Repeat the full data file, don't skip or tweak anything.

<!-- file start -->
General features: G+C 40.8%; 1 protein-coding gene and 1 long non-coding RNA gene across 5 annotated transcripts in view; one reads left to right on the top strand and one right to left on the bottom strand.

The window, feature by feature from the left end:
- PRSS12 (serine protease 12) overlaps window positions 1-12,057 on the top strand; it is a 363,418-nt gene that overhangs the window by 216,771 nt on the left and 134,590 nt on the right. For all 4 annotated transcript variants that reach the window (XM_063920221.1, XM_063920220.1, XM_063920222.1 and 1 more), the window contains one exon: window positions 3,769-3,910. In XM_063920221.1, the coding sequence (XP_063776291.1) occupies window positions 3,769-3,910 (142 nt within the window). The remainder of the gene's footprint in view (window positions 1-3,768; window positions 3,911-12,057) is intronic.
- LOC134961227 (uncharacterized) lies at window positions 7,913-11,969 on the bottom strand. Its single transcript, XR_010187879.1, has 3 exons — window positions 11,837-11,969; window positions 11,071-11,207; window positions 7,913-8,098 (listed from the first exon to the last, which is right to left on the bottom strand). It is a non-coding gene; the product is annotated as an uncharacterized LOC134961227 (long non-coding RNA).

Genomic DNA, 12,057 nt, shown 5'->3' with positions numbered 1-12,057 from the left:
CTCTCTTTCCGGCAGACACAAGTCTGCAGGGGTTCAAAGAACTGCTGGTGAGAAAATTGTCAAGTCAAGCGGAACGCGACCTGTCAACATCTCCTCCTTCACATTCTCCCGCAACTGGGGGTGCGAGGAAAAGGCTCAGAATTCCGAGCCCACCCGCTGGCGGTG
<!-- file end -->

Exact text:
General features: G+C 40.8%; 1 protein-coding gene and 1 long non-coding RNA gene across 5 annotated transcripts in view; one reads left to right on the top strand and one right to left on the bottom strand.

The window, feature by feature from the left end:
- PRSS12 (serine protease 12) overlaps window positions 1-12,057 on the top strand; it is a 363,418-nt gene that overhangs the window by 216,771 nt on the left and 134,590 nt on the right. For all 4 annotated transcript variants that reach the window (XM_063920221.1, XM_063920220.1, XM_063920222.1 and 1 more), the window contains one exon: window positions 3,769-3,910. In XM_063920221.1, the coding sequence (XP_063776291.1) occupies window positions 3,769-3,910 (142 nt within the window). The remainder of the gene's footprint in view (window positions 1-3,768; window positions 3,911-12,057) is intronic.
- LOC134961227 (uncharacterized) lies at window positions 7,913-11,969 on the bottom strand. Its single transcript, XR_010187879.1, has 3 exons — window positions 11,837-11,969; window positions 11,071-11,207; window positions 7,913-8,098 (listed from the first exon to the last, which is right to left on the bottom strand). It is a non-coding gene; the product is annotated as an uncharacterized LOC134961227 (long non-coding RNA).

Genomic DNA, 12,057 nt, shown 5'->3' with positions numbered 1-12,057 from the left:
CTCTCTTTCCGGCAGACACAAGTCTGCAGGGGTTCAAAGAACTGCTGGTGAGAAAATTGTCAAGTCAAGCGGAACGCGACCTGTCAACATCTCCTCCTTCACATTCTCCCGCAACTGGGGGTGCGAGGAAAAGGCTCAGAATTCCGAGCCCACCCGCTGGCGGTG